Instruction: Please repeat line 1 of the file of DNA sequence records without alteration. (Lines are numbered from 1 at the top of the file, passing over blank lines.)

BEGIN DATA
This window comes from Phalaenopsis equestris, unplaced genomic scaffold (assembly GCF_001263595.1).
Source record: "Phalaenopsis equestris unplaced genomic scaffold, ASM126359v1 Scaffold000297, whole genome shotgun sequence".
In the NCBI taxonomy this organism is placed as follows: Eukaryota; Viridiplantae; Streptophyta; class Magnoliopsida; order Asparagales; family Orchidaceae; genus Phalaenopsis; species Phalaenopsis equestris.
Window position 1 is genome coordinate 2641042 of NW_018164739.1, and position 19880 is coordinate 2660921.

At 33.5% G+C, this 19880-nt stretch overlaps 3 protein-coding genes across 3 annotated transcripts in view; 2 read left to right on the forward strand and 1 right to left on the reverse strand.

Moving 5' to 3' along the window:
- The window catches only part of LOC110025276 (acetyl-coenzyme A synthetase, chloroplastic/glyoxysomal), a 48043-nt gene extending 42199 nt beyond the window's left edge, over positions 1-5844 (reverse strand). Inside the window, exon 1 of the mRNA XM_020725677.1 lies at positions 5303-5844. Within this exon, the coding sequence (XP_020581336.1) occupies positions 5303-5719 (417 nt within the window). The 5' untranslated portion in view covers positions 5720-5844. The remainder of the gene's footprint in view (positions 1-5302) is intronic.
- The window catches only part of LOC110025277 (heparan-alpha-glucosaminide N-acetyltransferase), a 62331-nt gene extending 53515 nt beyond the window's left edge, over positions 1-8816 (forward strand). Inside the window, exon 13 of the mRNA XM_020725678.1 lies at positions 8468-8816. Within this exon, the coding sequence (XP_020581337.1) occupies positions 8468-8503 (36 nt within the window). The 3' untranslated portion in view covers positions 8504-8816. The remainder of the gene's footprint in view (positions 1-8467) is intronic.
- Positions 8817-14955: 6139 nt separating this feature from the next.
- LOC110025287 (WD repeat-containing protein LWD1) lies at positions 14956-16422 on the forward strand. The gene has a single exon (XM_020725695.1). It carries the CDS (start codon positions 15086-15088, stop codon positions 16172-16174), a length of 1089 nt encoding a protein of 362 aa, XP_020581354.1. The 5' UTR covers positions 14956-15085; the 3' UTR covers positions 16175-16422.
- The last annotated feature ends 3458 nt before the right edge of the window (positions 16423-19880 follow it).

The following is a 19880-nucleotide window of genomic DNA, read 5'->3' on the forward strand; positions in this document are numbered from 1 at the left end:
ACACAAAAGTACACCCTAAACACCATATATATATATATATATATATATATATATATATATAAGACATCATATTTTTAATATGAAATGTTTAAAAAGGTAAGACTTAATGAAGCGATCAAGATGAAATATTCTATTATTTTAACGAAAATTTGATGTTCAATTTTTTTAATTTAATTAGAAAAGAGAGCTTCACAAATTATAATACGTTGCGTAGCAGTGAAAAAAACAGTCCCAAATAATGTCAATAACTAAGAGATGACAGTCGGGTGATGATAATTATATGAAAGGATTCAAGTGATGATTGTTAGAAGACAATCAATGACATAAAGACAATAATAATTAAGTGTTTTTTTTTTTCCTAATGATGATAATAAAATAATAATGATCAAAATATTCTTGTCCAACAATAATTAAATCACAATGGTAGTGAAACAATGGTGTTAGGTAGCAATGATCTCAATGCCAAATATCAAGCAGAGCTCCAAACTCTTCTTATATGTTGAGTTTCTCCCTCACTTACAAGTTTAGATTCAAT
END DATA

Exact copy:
This window comes from Phalaenopsis equestris, unplaced genomic scaffold (assembly GCF_001263595.1).